A cold summer ale on the Memorial Union Terrace (or 'the Terrace' as it is known) at UW-Madison is a genuinely glorious experience. I was down there the other evening with my family, observing students, faculty, visiting conference types, as well alumni and members of the public. The Terrace functions like a defacto community center, alongside all of the functions typically associated with student unions (including food services, the weak link in an otherwise splendid set-up). UW-Madison is facing some serious challenges right now, but they have basically nailed the union experience like few other universities have.
The wonders of the Terrace became clearer a few weeks ago when I drove up to Ottawa to give a talk at an Association of Universities and Colleges of Canada (AUCC) workshop on Canada-Brazil higher education relations. I brought my two sons with me, and we stopped at a number of universities in Ontario and Quebec. And while I know of Canadian universities first-hand as a University of British Columbia (UBC) alum (BA & MA), this was the first time I wore the parental hat given that my eldest son is now thinking of which universities to apply to.
Canadian university campuses are generally well-planned contexts for a high quality education. Yet many (not all!) of them continue to segregate social spaces on the basis of identity/status (undergraduates, graduate, faculty, staff), with a curious concrete bunker-like ambiance provided for undergraduates when they become old enough to have that cold summer ale. This is a pattern I’ve also seen in a variety of other countries with respect to their on-campus or university-affiliated establishments.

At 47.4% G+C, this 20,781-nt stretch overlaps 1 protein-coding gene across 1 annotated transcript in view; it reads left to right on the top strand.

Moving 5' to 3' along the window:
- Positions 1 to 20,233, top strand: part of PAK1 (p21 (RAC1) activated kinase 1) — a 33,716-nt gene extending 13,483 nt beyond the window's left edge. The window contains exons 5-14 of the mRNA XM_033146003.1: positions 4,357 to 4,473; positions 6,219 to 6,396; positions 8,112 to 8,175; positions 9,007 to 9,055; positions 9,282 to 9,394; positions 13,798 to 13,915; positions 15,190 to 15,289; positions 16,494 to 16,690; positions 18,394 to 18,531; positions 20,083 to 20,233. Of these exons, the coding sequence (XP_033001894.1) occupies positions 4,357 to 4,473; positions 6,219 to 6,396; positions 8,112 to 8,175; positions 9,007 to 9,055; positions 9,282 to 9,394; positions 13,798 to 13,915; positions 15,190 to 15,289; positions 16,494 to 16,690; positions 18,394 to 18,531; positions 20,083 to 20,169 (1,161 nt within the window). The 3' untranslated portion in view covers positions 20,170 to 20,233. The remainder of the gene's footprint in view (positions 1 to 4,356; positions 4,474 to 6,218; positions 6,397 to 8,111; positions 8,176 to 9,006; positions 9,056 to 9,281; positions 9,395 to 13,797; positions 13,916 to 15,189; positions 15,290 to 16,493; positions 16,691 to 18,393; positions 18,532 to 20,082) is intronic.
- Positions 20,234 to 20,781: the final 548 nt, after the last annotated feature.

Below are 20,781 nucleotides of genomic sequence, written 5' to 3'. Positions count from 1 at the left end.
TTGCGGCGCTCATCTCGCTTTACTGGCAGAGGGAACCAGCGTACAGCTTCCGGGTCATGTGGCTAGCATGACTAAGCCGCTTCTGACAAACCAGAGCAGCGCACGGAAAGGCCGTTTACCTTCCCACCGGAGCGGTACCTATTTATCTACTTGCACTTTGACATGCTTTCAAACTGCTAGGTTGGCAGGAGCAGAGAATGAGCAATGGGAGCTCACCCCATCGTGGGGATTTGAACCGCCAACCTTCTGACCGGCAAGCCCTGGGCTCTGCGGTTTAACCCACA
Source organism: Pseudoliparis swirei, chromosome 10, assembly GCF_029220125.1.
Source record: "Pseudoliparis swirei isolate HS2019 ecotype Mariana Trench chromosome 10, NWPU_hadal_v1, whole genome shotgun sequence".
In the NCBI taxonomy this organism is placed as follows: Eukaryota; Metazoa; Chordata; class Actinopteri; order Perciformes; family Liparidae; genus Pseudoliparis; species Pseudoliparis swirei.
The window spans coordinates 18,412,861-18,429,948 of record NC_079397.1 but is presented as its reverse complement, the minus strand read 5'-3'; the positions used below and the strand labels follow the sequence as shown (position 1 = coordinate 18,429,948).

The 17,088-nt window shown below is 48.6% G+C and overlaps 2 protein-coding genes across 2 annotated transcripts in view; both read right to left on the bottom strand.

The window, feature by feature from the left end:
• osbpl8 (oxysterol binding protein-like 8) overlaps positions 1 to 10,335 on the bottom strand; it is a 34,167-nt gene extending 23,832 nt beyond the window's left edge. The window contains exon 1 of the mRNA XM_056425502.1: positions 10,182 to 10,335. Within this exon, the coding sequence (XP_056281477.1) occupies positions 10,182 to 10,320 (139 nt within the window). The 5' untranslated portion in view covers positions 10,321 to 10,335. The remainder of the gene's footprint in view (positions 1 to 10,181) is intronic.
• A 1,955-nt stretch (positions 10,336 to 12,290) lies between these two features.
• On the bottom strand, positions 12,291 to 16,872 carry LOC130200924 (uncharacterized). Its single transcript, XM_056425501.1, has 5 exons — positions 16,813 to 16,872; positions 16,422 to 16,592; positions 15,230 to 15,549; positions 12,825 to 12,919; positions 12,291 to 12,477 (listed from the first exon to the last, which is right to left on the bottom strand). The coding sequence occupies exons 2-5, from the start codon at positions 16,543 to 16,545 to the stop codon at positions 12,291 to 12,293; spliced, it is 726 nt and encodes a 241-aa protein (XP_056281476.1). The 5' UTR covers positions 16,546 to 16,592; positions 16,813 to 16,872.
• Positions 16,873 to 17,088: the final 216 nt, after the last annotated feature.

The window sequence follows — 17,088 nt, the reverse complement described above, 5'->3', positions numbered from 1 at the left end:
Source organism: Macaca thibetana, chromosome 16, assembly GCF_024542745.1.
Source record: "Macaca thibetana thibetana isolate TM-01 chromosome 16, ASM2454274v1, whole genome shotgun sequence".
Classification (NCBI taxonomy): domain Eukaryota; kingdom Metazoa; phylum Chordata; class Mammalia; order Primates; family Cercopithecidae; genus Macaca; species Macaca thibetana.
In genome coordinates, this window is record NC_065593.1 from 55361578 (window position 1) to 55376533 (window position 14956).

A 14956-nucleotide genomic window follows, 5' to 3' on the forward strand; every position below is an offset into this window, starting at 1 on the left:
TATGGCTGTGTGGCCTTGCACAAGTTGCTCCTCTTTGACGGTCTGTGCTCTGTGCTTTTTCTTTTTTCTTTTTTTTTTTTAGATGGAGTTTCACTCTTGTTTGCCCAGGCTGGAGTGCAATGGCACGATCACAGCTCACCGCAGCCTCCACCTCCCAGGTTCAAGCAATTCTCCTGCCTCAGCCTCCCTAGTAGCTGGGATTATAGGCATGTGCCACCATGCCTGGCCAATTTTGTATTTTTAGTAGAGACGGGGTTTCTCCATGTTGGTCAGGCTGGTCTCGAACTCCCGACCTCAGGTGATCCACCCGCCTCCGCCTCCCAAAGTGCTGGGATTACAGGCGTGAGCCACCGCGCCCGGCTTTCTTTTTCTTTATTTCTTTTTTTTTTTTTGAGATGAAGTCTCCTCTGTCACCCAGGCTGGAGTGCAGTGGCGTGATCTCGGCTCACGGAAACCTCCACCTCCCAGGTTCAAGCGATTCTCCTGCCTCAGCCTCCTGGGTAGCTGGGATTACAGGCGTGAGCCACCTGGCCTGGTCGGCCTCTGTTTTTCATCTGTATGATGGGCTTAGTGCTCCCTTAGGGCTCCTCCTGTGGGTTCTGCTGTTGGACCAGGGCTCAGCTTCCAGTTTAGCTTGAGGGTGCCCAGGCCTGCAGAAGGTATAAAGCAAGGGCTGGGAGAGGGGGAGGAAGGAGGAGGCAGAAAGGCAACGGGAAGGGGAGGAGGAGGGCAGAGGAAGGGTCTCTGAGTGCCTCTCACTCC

Of course I recognize that over-drinking is a serious problem on university campuses, and that there are significant cultural-regulatory matters to factor in, but does segregating the university community into broad bands of social drinkers help, or hurt? I’d argue that creating more socially mixed settings, complete with alumni and members of the host city/town, engenders more mature behavior, and creates the kind of ambiance that makes a campus an even more valuable contributor to social life in the place it is situated in.
For example, I loved my UBC experiences as an undergraduate, but did they really have to relegate us to ‘The Pit’, a windowless basement bunker, when we wanted to have an on-campus social gathering with a few beer. That kind of experience, fun as it was (and it was fun!), cannot match the wonders of the Terrace, or the beer gardens associated with the University of Vienna, for example.
Despite what I've said, attention to the undergraduate experience is significantly changing on campuses in Canada, and elsewhere. And these experiences are being improved, not worsened. Undergraduates become, after all, alumni and universities everywhere will be depending upon alumni for streams of revenue like never before. And judging from what I detect here in Madison, the intangibles of warm summer breezes, joyous conversations, tasty summer ales, and being treated with respect, cannot but help deepen the positive memories and social ties that engender support for a university down the line.
Happy Canada Day & Happy Independence Day!
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